The design of the cover can make the book… or so I was told. Certainly, bad covers don’t contribute to sales. But good covers are difficult. And the thought on cover design has changed over the years… just like fashion. Since I tend to design my own covers (and I’m an artist and a designer), I wanted to put together some ideas, if not rules, to follow and some background of how to think about book cover design. Because if you don’t do your own, you still need to communicate what you want with the person that does.
Book Covers Through Time
To appreciate a cover, it helps to understand its roots. I won’t go back far, since my genre is science fiction, just a hundred years or so.
Consider the cover evolution of Jules Verne’s “Journey to the Center of the Earth”:
There is a movement from frills to realism to a strong graphic look of the more modern editions. While for the 1800’s editions, we might find it difficult to identify the genre of this story, by the time we hit 1960s, there is no doubt that this is a science fiction or fantasy novel. The cover alerts the prospective reader to what it’s all about. The cover sells the book.
But since this story has been around for a while, there are many book covers, some wonderful, some not so much. Without data, it would be hard to know which covers sold more than others…
Book cover’s job is to make the reader pick up the book; book description’s job is to advance the process to the sale of the book.
Differences by Genre
The book’s cover not only helps sell the book, it needs to give out clear signals as to what the reader should expect from the story.
A quick look at a cover and a reader can make a judgment — is it something I want to read? Is it in the genre I like to read? Just like writing has tropes, so do covers. Fantasy novels have some magical elements on their covers. Science fiction has “science-y” elements — spaceships, planets, scientific instruments, etc. Cyber punk seems to be stuck with “we have the Matix-like number cascades to indicate our digital story elements.” Steam punk has trains of analog gadgets. Humor is more likely to have comic book elements. Military sci-fi has lasers and guns. Space operas broadcast their genre affiliation with spaceship and planets. Just like romance novels, fiction stories have visual ways of telling the readers what they are about.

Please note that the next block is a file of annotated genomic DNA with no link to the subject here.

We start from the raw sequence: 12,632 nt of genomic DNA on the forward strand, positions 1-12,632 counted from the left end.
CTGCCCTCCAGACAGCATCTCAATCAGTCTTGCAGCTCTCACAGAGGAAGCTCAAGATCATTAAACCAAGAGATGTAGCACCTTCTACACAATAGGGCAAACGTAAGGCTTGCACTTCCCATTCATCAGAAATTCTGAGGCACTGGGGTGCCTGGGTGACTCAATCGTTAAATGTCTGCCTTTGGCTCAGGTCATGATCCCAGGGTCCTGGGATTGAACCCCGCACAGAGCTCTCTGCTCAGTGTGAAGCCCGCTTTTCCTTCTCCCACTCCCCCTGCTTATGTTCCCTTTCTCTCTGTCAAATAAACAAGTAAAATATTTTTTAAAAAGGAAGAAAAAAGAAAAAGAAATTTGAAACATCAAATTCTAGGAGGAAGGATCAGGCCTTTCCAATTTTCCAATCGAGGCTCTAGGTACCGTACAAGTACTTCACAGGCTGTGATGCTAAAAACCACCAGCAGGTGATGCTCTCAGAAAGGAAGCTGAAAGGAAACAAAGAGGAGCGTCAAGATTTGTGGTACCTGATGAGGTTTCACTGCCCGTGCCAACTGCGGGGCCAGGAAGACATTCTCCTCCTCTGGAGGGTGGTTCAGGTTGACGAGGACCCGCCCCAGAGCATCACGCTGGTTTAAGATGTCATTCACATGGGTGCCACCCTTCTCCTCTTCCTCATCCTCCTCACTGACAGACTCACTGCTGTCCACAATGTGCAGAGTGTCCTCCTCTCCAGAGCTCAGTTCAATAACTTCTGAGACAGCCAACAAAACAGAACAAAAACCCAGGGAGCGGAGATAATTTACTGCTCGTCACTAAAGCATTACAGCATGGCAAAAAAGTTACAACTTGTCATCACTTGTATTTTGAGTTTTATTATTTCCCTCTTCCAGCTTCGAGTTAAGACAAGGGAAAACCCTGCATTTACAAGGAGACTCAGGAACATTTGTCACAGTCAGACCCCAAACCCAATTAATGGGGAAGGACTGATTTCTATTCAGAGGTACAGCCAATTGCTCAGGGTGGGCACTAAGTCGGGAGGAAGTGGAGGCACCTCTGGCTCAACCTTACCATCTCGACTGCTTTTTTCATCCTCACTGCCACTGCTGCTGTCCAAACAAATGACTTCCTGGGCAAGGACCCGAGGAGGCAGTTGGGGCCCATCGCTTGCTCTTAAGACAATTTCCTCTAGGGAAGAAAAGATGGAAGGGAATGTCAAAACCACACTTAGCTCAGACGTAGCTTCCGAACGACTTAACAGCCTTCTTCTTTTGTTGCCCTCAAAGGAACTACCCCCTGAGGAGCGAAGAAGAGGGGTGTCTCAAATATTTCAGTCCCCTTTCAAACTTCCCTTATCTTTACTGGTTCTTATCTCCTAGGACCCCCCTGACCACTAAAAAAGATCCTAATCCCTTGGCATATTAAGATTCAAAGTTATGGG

Differences by Age of the Intended Audience
We can also very quickly tell the age of the intended audience by the style of the cover:
One of the obvious signals is the age of the protagonists on the cover — the younger the child on the cover, the younger the intended audience. That’s not always true, of course. But it is a good rule of thumb that the age of the main character is about the same age as the reader… while the characters are young!
Print versus eBook
Most indie authors rely on selling ebooks — it is very hard to get independently and self-published books into an actual bookstore. And with that comes very strong parameters for book cover design, since most people will only see digital versions. Something to think about:
1. Make the text LARGE! The covers appear just about the size of a postage stamp, both on Amazon AND on most promotional mailings. If the readers can discern the title, they won’t buy it. It is really as simple as that.
2. Make the text LARGE! Yes, I’m saying it again, but this time in relation to the author’s name. As an indie writer myself, I feel very self-conscious about making my name big. But that’s a mistake. We are building a brand — after the first book, we hope the readers will seek us out by name. We shouldn’t make that difficult to do, obviously. Thay said, not only do I see authors insist on a tiny print for their names, I have done same myself… It’s hard to toot one’s own horn.
3. Make sure that the graphical image is strong enough to be understood when shrunk to a small size — too much detail and the idea might be lost.
This is all about visual design, communication, comprehension, and processing. If you search this blog, you will find other articles relating to these issues.
In the meantime, take a look at these two TED videos on book cover design. Keep in mind, that the covers which are discussed are created for well-known authors — this changes the creative brief a lot. The covers are also designed for print — again, what is great on a bookshelf doesn’t necessarily work on a screen. And the other point I wanted to point out is that the book cover designer READ the books! When I was working with a book cover designer, I was told that this was not necessary — WRONG! A book cover is a collaboration between an artist and a writer. If one is ignorant of the story, this simply doesn’t work. [I also recently learned that the cover for which I paid and own a copyright on was reused by the artist! While I’m angry and will never use this person again, there is not much more I really can do. So beware! Here’s a link to her work: Deviant Art link for Elena Dudina and here’s my book on Amazon: Becoming Animals]
These are two hilarious TED talks by Chip Kidd on the art of book design: